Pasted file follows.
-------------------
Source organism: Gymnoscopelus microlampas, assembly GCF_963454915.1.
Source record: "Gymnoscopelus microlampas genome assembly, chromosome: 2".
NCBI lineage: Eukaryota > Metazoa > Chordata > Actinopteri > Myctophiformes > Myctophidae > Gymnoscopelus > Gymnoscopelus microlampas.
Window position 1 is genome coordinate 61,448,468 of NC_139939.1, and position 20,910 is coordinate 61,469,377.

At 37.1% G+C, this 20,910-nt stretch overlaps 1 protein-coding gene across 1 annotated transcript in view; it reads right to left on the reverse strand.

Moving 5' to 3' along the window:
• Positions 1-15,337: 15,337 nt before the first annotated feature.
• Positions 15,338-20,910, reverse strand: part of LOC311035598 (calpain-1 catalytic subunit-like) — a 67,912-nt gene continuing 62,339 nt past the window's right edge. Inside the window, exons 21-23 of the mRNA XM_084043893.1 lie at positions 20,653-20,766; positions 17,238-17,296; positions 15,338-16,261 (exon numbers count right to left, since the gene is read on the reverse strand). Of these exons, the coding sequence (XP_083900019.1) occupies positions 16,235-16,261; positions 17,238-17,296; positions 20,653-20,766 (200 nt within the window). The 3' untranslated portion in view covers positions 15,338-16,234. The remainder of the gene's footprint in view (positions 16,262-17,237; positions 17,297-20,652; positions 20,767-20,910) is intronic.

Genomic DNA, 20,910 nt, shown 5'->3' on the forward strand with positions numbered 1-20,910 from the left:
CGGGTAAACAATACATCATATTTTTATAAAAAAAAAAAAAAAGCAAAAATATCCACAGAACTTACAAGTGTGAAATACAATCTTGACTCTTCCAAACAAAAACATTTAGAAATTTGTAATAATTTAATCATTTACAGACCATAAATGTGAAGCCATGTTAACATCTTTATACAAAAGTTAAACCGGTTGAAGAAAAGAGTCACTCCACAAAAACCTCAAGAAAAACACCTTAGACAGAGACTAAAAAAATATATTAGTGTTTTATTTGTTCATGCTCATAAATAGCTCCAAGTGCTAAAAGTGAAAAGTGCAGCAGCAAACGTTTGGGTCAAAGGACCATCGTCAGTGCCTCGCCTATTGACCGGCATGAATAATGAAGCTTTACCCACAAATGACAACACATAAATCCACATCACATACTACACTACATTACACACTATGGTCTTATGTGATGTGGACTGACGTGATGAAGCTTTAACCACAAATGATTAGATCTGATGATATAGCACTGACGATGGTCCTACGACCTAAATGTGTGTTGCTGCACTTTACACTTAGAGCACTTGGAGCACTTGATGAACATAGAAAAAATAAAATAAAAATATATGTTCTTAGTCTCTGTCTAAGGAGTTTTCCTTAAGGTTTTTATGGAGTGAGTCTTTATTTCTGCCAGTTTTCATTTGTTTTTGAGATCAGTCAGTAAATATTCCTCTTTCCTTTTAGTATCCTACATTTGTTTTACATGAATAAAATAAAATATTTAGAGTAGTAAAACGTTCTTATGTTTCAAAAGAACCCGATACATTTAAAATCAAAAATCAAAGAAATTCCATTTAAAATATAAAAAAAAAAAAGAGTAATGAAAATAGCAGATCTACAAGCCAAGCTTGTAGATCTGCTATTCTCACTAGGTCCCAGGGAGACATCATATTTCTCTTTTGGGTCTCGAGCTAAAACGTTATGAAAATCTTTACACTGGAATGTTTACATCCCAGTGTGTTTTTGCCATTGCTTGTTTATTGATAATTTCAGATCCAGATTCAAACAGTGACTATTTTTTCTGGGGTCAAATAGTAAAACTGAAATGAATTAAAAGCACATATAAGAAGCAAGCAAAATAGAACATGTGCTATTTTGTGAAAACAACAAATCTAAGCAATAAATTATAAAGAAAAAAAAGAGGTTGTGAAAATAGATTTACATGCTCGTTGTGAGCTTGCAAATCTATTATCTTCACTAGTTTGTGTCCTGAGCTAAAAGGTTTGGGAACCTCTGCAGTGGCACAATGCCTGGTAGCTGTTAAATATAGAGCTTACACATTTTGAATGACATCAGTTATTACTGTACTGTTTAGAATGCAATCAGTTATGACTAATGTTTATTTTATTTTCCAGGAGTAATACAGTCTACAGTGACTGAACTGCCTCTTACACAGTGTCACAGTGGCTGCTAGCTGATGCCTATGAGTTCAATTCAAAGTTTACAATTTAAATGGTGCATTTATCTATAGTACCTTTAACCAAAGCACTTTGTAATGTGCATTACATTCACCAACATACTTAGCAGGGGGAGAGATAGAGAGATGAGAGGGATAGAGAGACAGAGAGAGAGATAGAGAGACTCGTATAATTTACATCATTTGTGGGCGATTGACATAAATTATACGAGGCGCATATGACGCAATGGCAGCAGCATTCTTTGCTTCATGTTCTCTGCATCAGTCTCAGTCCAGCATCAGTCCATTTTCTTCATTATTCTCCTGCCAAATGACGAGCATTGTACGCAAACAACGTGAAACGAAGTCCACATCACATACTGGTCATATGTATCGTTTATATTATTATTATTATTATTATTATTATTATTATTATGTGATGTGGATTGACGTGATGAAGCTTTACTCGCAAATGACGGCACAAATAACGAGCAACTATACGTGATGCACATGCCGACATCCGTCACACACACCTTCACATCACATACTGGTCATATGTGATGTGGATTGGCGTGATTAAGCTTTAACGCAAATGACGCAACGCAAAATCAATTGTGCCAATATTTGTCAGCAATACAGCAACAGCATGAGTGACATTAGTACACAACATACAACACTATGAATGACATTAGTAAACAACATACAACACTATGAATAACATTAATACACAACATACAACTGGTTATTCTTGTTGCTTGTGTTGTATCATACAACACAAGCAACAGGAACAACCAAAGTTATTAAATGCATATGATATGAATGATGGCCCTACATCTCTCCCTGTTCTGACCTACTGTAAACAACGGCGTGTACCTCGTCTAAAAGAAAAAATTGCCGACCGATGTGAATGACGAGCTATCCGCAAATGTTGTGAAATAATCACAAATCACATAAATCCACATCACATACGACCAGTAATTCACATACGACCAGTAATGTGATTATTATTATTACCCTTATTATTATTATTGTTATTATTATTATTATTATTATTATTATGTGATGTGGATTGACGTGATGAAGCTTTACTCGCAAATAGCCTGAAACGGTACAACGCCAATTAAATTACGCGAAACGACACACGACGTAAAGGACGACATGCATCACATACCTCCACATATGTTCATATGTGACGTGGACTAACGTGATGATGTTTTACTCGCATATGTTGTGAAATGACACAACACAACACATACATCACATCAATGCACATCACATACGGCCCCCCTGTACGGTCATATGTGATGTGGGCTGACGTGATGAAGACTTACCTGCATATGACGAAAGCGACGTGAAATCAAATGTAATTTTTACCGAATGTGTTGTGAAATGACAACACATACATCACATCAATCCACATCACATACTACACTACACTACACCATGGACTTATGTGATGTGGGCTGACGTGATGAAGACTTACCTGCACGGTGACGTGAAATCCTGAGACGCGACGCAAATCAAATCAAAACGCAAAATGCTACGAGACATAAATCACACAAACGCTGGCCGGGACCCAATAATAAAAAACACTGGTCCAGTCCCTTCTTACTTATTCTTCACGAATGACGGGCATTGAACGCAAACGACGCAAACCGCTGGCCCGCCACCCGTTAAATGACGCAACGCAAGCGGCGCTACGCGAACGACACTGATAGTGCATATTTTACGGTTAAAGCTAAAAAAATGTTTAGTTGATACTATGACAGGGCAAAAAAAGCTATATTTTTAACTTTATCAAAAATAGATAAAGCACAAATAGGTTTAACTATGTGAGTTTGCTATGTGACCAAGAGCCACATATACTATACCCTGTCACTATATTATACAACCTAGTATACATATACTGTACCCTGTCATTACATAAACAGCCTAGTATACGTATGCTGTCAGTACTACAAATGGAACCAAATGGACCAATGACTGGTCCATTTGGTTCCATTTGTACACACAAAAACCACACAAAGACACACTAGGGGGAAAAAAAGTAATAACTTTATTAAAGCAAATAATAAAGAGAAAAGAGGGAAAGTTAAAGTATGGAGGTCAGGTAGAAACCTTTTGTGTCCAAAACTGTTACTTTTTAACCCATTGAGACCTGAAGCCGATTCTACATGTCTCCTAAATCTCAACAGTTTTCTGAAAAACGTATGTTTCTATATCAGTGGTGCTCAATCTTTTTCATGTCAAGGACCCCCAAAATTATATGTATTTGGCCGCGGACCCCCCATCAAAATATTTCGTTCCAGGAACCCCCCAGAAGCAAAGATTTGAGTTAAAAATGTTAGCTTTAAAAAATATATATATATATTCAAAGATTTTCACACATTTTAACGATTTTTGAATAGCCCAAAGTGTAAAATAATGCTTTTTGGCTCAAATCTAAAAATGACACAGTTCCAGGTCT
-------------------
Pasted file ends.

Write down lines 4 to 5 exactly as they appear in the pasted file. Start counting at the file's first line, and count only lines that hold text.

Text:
Window position 1 is genome coordinate 61,448,468 of NC_139939.1, and position 20,910 is coordinate 61,469,377.

At 37.1% G+C, this 20,910-nt stretch overlaps 1 protein-coding gene across 1 annotated transcript in view; it reads right to left on the reverse strand.